Revealed

the captain bligh conspiracy: revealed (5/8)
20.00–21.00

Five’s historical documentary strand continues with a compelling new examination of the mutiny on the Bounty. Popular history has long depicted this famous event as a tale of plucky sailors confronting their brutal master, Captain Bligh. But now Mark Arundel, a direct descendent of Bligh, sets out on a quest to establish the truth of the matter and clear his ancestor’s name.

The most famous mutiny in history occurred in the middle of the Pacific Ocean over 200 years ago. In 1789, after the Bounty’s mission to Tahiti, Fletcher Christian led 18 men in a bloodless mutiny against commanding officer Lieutenant William Bligh. The ship was taken without force, and Bligh and the men loyal to him were put to sea in a small launch. Bligh then embarked on an epic 47-day voyage to find inhabited land, whilst the mutineers went on to settle the tiny island of Pitcairn.

In countless books, films and poems Bligh has been painted as the villain of the tale. But is the truth as clear-cut as the stories would have us believe? Mark Arundel, the great, great, great, great, great grandson of Bligh, is determined to find out whether the evil reputation of his ancestor is justified. Taking Charles Laughton’s performance as a monstrous Bligh in the1935 film as his starting point, Mark trawls the archives and canvasses expert opinion in a bid to shatter the myth of the despotic captain.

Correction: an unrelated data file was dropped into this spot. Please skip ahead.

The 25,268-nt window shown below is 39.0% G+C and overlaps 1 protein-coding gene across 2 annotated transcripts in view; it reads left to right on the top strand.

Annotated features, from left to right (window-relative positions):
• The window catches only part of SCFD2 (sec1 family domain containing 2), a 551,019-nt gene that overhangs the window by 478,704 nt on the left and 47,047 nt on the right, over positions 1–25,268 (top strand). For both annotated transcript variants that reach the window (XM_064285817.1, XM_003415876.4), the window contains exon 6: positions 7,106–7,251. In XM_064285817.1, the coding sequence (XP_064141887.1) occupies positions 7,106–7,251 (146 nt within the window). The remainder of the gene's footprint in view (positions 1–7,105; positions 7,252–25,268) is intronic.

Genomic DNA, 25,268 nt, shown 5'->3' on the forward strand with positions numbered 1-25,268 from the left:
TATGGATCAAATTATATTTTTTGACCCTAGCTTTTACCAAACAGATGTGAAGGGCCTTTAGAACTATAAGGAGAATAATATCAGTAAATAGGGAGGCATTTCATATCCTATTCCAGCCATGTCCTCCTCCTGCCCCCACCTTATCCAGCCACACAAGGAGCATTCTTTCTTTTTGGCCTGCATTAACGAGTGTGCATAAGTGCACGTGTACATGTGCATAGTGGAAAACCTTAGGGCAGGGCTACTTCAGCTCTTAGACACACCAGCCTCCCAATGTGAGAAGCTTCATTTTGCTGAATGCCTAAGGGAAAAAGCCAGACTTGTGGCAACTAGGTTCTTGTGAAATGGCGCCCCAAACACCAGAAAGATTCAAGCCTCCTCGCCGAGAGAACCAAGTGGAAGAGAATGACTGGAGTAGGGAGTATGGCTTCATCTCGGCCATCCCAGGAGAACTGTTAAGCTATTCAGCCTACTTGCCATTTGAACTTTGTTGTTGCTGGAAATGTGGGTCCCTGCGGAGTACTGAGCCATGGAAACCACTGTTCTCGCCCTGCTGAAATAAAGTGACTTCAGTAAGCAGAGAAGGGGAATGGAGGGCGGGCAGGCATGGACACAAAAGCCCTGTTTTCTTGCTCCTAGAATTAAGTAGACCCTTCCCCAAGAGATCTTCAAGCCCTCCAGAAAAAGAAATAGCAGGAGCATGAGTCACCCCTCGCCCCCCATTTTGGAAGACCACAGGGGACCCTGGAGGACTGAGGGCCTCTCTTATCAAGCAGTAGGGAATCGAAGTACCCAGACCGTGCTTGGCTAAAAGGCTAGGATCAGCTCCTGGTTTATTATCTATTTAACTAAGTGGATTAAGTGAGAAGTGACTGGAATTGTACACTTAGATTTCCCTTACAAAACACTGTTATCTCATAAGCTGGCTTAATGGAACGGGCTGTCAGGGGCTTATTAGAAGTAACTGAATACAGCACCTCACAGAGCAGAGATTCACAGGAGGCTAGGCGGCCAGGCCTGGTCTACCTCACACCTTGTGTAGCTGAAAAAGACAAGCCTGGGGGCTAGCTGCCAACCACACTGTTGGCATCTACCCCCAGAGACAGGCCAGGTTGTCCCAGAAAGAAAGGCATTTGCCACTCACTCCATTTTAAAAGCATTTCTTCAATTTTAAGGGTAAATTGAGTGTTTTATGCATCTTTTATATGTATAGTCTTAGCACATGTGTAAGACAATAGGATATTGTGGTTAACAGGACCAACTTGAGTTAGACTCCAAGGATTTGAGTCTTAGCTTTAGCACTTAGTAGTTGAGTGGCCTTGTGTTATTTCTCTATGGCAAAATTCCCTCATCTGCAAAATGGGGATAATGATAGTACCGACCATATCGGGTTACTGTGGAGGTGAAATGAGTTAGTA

Mark’s journey begins in the British Library newspaper archive, where he learns that, in the wake of the mutiny, Bligh was hailed as a hero. After being put to sea by Christian, Bligh successfully crossed 3,500 miles of ocean in his open-topped boat to reach safety – an extraordinary feat of navigation. He was rewarded with an audience with the king and a quick promotion. For Mark, the question is: how did the naval hero of 1790 become the Hollywood tyrant of 1935?

To understand more about the Bounty’s voyage, Mark visits the Natural History Museum, where he inspects the breadfruit plant that the crew were sent to collect. Then he reads the official log of the trip, where he finds references to Bligh’s many efforts to make life for his crew easier. He also hears testimony from historian Andrew Lambert, who suggests that the real reason for the mutiny was not Bligh’s brutal captaincy, but rather the delights and attractions of Tahiti. Was it the desire to “go native” that prompted the crew’s action?